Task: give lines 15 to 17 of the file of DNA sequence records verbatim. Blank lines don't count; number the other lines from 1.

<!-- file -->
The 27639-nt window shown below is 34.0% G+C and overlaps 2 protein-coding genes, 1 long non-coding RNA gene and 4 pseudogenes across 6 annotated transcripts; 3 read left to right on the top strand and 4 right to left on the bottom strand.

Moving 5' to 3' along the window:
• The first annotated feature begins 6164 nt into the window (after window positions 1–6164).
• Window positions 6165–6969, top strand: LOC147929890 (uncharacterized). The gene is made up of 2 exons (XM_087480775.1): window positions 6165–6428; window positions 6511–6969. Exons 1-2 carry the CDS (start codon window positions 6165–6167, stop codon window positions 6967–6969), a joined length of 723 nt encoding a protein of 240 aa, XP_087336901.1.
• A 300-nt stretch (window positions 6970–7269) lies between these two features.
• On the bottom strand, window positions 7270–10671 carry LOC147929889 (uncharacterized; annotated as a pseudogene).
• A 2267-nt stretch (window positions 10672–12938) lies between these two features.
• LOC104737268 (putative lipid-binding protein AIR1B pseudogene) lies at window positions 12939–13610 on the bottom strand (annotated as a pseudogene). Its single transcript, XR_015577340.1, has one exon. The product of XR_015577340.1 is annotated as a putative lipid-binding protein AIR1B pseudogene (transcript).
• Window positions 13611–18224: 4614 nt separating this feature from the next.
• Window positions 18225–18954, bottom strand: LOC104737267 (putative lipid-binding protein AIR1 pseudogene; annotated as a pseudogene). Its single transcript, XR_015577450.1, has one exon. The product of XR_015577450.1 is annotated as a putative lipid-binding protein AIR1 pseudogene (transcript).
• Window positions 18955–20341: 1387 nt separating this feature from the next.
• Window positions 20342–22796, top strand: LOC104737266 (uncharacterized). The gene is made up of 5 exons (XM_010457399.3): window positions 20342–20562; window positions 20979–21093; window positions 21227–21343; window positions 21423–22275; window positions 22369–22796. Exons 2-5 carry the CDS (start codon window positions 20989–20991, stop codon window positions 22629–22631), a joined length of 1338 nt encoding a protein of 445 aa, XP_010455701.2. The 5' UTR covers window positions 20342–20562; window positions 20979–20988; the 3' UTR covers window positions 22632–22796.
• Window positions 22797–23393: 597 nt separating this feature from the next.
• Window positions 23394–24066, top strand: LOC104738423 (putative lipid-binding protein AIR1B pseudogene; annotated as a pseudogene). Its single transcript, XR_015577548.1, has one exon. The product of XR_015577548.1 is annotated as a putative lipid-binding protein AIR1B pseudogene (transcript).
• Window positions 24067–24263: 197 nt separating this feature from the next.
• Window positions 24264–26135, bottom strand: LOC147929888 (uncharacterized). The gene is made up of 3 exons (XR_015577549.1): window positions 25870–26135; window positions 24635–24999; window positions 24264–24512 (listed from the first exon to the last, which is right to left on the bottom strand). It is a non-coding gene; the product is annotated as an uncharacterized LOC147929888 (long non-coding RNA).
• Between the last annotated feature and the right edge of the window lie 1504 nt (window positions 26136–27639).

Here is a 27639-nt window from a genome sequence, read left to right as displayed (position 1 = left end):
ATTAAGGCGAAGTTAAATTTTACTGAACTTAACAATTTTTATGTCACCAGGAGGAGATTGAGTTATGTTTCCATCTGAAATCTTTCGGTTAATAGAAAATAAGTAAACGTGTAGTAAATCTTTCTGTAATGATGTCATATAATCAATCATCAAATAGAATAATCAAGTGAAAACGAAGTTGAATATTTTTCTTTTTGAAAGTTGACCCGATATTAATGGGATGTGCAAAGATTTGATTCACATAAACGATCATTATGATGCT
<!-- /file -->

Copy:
• Window positions 24067–24263: 197 nt separating this feature from the next.
• Window positions 24264–26135, bottom strand: LOC147929888 (uncharacterized). The gene is made up of 3 exons (XR_015577549.1): window positions 25870–26135; window positions 24635–24999; window positions 24264–24512 (listed from the first exon to the last, which is right to left on the bottom strand). It is a non-coding gene; the product is annotated as an uncharacterized LOC147929888 (long non-coding RNA).
• Between the last annotated feature and the right edge of the window lie 1504 nt (window positions 26136–27639).